Bench & Bar of Minnesota is the official publication of the Minnesota State Bar Association.

Revisions to the Criminal Rules: A Plainspoken Legacy

Perceiving that Minnesota’s Criminal Rules were in some cases virtually incomprehensible, the advisory committee has proposed the first comprehensive revision in many years. Stylistic revisions and streamlining seek to make the Rules more user-friendly, while every effort has been made to ensure that no substantive changes are made without due deliberation.

On April 22, 2009, the Committee on the Rules of Criminal Procedure filed a report with the Minnesota Supreme Court recommending a complete stylistic revision of the Criminal Rules.  This report marked the completion of a two-year project.  The project involved a comprehensive review of all the rules and comments with the goal of making them more understandable.

The proposed rules are now published, and the supreme court has requested public comment by June 24, 2009.  The purpose of this article is to explain what prompted this project, the objectives for the stylistic revisions, and the procedures and methodology used when making the revisions.  I also hope that this article will generate comments on the proposed changes.

The Criminal Rules are dynamic and frequently require amendment due to case law and statutory changes.  For this reason the committee, which comprises prosecutors, defense attorneys, and law school professors as well as myself, meets about 10–12 times a year. But the rules have not been comprehensively reviewed for nearly two decades and many are outdated and unwieldy.

Impetus for Revision
The impetus to revise the rules came at a committee meeting in early 2007.  As he left the meeting, then Hennepin County prosecutor Paul Scoggin told me that when young attorneys asked him questions about Rule 26, he would advise them not to read it.  He basically told them, “You will never get through it, and moreover, you will never understand it.”  Paul told me the rule was incomprehensible.  Paul’s frustration had an impact because he is one of our most experienced prosecutors.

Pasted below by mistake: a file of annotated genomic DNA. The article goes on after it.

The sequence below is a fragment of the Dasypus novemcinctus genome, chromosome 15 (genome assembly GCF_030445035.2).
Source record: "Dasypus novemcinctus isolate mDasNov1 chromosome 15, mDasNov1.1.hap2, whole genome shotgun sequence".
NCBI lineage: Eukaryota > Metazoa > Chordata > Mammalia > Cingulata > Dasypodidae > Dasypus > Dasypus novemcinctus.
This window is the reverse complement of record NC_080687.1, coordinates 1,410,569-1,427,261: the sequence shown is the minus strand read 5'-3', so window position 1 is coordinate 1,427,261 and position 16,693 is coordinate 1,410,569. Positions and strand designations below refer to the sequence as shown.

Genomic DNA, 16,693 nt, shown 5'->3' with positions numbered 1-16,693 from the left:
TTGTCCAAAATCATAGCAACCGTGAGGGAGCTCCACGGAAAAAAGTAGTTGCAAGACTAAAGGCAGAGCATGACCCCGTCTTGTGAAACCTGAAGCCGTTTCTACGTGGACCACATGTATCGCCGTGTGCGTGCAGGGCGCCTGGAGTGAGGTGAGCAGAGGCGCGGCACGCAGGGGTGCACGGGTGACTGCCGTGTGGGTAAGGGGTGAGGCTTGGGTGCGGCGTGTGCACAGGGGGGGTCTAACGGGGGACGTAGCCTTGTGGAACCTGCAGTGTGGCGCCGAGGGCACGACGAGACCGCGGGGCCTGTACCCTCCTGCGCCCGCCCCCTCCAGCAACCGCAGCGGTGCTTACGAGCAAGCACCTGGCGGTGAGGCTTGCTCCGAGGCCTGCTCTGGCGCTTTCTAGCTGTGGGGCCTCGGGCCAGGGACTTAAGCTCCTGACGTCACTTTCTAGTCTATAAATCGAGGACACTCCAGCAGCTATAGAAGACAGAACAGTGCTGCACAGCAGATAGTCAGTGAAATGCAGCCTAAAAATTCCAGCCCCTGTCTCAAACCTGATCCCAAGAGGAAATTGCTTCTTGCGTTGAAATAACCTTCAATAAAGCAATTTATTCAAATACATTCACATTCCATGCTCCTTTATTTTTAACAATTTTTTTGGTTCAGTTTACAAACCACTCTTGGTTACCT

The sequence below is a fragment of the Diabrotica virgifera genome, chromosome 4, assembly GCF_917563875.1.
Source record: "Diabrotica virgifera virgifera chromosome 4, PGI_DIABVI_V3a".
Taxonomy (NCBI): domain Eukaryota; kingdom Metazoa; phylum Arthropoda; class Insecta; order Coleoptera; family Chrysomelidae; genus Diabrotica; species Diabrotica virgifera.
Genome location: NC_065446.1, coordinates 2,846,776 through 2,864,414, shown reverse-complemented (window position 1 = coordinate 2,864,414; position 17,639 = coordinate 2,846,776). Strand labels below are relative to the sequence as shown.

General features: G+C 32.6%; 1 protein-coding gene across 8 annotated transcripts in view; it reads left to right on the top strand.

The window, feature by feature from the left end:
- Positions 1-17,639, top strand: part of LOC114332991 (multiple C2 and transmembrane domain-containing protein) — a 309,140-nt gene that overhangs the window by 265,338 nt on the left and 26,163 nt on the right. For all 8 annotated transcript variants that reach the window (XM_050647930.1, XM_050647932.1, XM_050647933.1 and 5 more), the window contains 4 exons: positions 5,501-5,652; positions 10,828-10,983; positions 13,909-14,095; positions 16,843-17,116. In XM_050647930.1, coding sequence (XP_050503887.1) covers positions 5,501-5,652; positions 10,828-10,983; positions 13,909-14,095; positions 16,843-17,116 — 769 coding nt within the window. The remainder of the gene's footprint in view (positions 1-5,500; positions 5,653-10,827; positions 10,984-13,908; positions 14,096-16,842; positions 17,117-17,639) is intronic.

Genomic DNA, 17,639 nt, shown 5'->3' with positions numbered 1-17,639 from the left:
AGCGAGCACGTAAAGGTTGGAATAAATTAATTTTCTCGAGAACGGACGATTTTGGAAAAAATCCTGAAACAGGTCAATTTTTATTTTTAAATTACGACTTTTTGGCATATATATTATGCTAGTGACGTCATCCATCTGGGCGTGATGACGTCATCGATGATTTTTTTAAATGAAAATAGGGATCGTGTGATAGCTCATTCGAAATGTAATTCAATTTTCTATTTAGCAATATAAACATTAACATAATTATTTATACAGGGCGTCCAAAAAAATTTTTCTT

Later that spring I asked the Rules Committee to consider launching a comprehensive revision project.  There were some looks of disbelief and astonishment at the suggestion, but further discussion led to a consensus that the revision was needed and feasible.  Thus, in June 2007, the committee decided to review the rules with the goal of stylistic revision and streamlining.

A subcommittee including me, Leonardo Castro, Michael Jung, Kelly Mitchell, Mark Nyvold, and Paul Scoggin was charged to develop a methodology and quickly identified the following objectives:

1. Eliminate wordiness and archaic language.
2. Achieve consistency in phraseology among rules that address the same subject.
3. Reorganize individual rules structurally to make them easier to read.
4. Eliminate illogical organization and clarify intended meaning.
5. To the extent feasible, change the passive voice to active voice.
6. Achieve a level of clarity that will enable those who have not used the rules previously to feel confident that they understand them.

The subcommittee decided to follow Bryan Garner’s Guidelines for Editing and Drafting Court Rules.  We believed that Garner’s guidelines would help us achieve the stated objectives.  The subcommittee tested the approach by attempting to revise Rules 28 and 29 following Garner’s guidelines.  We found that while Garner’s guidelines were short and easy to read, internalizing and implementing his stylistic conventions and principles took a significant amount of time.  For efficiency’s sake, therefore, we formed a revision committee, including the original subcommittee members except me, to propose changes.